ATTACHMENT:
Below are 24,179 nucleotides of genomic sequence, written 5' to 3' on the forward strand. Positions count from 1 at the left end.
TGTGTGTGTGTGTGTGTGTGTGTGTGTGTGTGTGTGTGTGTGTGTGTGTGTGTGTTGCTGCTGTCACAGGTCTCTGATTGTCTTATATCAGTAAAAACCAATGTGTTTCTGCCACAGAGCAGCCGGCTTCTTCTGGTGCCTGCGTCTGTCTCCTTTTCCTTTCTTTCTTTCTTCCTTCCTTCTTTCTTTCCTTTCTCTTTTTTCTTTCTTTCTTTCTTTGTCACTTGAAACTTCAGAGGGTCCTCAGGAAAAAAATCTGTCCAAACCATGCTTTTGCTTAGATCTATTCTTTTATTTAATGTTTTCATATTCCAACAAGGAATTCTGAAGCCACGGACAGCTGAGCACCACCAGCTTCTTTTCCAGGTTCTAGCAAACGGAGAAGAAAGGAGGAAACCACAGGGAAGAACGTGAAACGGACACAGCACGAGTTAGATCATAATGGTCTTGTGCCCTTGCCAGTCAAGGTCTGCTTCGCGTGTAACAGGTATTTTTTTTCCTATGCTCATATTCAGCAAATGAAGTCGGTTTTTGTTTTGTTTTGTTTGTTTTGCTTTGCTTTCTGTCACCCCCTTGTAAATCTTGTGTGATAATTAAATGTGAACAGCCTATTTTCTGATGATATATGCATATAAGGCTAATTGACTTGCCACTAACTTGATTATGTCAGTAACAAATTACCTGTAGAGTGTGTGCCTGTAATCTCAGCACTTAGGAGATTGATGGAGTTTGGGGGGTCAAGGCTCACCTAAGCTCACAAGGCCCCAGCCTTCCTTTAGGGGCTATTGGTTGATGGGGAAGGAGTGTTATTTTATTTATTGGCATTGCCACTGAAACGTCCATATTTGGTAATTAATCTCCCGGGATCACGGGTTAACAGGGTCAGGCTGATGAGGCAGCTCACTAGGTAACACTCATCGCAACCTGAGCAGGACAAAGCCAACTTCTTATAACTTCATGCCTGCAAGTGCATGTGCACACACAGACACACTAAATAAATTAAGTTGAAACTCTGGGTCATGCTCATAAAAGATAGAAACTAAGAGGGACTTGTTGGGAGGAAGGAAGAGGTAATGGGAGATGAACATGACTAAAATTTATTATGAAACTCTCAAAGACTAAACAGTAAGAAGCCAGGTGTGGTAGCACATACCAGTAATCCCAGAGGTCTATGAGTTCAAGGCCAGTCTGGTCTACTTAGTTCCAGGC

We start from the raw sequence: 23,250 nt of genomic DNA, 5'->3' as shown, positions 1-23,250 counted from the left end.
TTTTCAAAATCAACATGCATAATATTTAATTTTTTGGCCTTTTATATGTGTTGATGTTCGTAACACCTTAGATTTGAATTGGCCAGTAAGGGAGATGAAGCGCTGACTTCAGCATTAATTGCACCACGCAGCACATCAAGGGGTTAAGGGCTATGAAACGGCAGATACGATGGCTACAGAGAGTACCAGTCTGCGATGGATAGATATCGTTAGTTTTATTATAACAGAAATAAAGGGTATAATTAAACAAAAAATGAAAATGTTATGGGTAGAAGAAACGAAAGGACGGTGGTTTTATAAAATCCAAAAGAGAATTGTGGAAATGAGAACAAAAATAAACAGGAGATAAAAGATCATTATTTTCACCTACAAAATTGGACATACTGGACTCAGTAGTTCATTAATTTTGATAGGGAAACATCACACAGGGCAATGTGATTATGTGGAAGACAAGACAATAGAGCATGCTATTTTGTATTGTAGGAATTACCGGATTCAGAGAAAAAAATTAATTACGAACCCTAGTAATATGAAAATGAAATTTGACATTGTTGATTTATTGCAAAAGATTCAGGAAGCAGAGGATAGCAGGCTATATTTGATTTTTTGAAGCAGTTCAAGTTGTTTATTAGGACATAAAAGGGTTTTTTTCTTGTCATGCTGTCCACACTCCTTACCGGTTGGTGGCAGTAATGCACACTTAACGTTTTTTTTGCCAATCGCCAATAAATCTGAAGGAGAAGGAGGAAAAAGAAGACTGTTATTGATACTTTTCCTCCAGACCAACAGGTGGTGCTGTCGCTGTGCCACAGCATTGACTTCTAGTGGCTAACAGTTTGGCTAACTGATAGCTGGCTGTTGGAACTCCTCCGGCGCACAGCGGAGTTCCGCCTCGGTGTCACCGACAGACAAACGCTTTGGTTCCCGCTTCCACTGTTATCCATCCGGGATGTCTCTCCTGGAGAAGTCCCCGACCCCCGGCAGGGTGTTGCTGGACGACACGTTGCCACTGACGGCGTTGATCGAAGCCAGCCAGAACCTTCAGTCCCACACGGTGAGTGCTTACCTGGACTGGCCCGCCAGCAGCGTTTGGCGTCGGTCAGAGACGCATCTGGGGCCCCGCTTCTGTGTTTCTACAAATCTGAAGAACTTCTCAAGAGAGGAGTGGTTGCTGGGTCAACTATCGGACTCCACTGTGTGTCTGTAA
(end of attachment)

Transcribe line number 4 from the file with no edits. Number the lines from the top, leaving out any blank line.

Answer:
TTTTCAAAATCAACATGCATAATATTTAATTTTTTGGCCTTTTATATGTGTTGATGTTCGTAACACCTTAGATTTGAATTGGCCAGTAAGGGAGATGAAGCGCTGACTTCAGCATTAATTGCACCACGCAGCACATCAAGGGGTTAAGGGCTATGAAACGGCAGATACGATGGCTACAGAGAGTACCAGTCTGCGATGGATAGATATCGTTAGTTTTATTATAACAGAAATAAAGGGTATAATTAAACAAAAAATGAAAATGTTATGGGTAGAAGAAACGAAAGGACGGTGGTTTTATAAAATCCAAAAGAGAATTGTGGAAATGAGAACAAAAATAAACAGGAGATAAAAGATCATTATTTTCACCTACAAAATTGGACATACTGGACTCAGTAGTTCATTAATTTTGATAGGGAAACATCACACAGGGCAATGTGATTATGTGGAAGACAAGACAATAGAGCATGCTATTTTGTATTGTAGGAATTACCGGATTCAGAGAAAAAAATTAATTACGAACCCTAGTAATATGAAAATGAAATTTGACATTGTTGATTTATTGCAAAAGATTCAGGAAGCAGAGGATAGCAGGCTATATTTGATTTTTTGAAGCAGTTCAAGTTGTTTATTAGGACATAAAAGGGTTTTTTTCTTGTCATGCTGTCCACACTCCTTACCGGTTGGTGGCAGTAATGCACACTTAACGTTTTTTTTGCCAATCGCCAATAAATCTGAAGGAGAAGGAGGAAAAAGAAGACTGTTATTGATACTTTTCCTCCAGACCAACAGGTGGTGCTGTCGCTGTGCCACAGCATTGACTTCTAGTGGCTAACAGTTTGGCTAACTGATAGCTGGCTGTTGGAACTCCTCCGGCGCACAGCGGAGTTCCGCCTCGGTGTCACCGACAGACAAACGCTTTGGTTCCCGCTTCCACTGTTATCCATCCGGGATGTCTCTCCTGGAGAAGTCCCCGACCCCCGGCAGGGTGTTGCTGGACGACACGTTGCCACTGACGGCGTTGATCGAAGCCAGCCAGAACCTTCAGTCCCACACGGTGAGTGCTTACCTGGACTGGCCCGCCAGCAGCGTTTGGCGTCGGTCAGAGACGCATCTGGGGCCCCGCTTCTGTGTTTCTACAAATCTGAAGAACTTCTCAAGAGAGGAGTGGTTGCTGGGTCAACTATCGGACTCCACTGTGTGTCTGTAA